Cadbury's investors eye higher Kraft bid
London, January 16, 2010
Some of Cadbury's biggest shareholders, led by Legal & General, continued to reject Kraft Foods' 10.5 billion pound ($17.2 billion) bid and will look for an increased offer over the next four days.
The British confectioner has been fighting off the US food giant's hostile cash and shares bid for over four months, and on Friday received support from its No.2 shareholder Legal & General Investment Management Limited.
Adding to pressure on Kraft to raise its bid, the Wall Street Journal reported late on Friday that Hershey has concluded it has the financial muscle to top Kraft's offer and will likely make a bid next week of at least 800 pence to 820 pence, or $17.9 billion.
'Our position on Cadbury is unchanged; we continue to believe that the current Kraft bid does not reflect the long term value offered by the company on a stand-alone basis,' said L&G's head of UK equities Mark Burgess in a statement.
L&G is Cadbury's second-largest investor with a 5.1 per cent stake behind New Jersey-based Franklin Mutual Advisers with 7.7 per cent. The UK investor also rejected the hostile bid on September 7, 2009, the day the offer for Cadbury was made public.
Earlier this month, Kraft raised the cash portion of its offer by 60 pence but kept the overall value unchanged. The bid values Cadbury at 760p compared to a Cadbury share price which was off 0.75 per cent at 793p at 1527 GMT.
Under UK takeover rules, Kraft has until January 19 to raise its bid. Analysts and investors believe the U.S. food giant will need to increase its bid to 800p or above to succeed.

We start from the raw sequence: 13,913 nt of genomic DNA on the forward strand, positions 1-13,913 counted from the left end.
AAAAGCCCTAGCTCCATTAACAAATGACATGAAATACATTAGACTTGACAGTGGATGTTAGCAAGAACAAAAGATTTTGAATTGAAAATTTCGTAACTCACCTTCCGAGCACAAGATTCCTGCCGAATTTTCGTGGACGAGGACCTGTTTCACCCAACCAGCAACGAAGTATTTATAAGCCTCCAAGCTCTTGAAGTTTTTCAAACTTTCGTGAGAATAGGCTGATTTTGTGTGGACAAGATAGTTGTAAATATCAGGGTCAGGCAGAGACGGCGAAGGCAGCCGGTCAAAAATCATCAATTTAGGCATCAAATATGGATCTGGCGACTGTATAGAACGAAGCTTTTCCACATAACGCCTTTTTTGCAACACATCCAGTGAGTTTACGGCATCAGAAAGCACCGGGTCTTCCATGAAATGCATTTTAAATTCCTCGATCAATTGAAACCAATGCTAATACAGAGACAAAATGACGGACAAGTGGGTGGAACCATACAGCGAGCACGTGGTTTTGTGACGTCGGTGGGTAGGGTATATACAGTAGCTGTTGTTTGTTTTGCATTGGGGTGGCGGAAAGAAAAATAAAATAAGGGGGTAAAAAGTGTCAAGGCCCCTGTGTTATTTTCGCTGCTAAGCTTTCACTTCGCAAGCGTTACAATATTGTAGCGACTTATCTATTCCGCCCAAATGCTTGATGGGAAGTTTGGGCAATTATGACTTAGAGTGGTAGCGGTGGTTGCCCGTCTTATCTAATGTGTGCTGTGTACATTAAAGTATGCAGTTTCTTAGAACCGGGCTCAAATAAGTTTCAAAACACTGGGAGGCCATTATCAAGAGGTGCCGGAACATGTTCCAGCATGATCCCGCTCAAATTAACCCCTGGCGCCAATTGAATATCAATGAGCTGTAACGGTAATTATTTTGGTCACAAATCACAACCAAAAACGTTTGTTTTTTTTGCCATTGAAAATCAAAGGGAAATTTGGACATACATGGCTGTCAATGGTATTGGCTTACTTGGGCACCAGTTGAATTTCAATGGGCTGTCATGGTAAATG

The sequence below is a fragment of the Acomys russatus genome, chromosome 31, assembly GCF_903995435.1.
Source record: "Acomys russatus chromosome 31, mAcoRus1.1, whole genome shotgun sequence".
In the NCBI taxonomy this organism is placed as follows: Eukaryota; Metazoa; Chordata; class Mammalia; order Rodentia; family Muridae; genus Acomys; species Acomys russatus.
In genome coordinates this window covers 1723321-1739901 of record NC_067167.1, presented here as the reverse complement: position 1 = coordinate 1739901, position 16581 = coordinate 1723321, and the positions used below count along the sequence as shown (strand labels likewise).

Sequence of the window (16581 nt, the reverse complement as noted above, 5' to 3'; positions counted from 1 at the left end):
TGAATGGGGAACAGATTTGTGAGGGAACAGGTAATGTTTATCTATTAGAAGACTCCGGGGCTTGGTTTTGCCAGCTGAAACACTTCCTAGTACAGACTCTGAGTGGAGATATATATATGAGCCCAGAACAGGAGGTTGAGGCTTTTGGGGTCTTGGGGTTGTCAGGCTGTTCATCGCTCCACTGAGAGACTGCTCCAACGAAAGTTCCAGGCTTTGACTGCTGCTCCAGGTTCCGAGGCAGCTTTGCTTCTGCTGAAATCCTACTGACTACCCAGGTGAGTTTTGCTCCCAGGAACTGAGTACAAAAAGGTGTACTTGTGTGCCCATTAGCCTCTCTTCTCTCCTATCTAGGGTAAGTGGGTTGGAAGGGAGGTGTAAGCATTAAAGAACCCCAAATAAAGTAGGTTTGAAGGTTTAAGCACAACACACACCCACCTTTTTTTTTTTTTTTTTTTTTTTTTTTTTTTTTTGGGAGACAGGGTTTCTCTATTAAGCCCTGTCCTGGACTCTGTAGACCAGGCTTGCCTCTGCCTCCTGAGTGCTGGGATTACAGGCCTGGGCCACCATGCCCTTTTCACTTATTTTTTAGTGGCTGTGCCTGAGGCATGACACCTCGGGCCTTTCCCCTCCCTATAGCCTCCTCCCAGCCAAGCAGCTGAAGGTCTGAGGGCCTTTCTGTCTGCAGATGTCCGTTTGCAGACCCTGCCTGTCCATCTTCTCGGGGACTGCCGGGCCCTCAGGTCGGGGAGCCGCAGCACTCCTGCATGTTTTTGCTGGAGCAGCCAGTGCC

In a vote of confidence for Kraft, Pershing Square Capital Management LP, a New York hedge fund run by activist investor William Ackman, has amassed a 2 percent stake in Kraft and has encouraged the food giant to pursue an acquisition of Cadbury.
Hershey mulls bid
Meanwhile, US-based Hershey Co which is pondering a bid, according to sources close to the situation, will need to show its hand with a fully financed bid by January 23.
'We're looking at something around the 850p - but with an increased cash component built in. We think 850p would be a good starting point,' one top shareholder told Reuters.
Kraft's CEO Irene Rosenfeld made her own appeal to Cadbury shareholders this week at their London offices but was in listening mode rather than rather providing new information.
'We found it very underwhelming. They ran through their targets. They talked about a bid in the context of doing the deal, but they wouldn't talk about the level of the bid - for obvious reasons,' the top shareholder said.
Another leading shareholder added Kraft did not have much to say and seemed to be priming them for a later announcement.
'They seemed to be saying we are here now and you will hear from us at a later stage. They talked about strategy, but there was nothing beyond that,' the shareholder said.-Reuters
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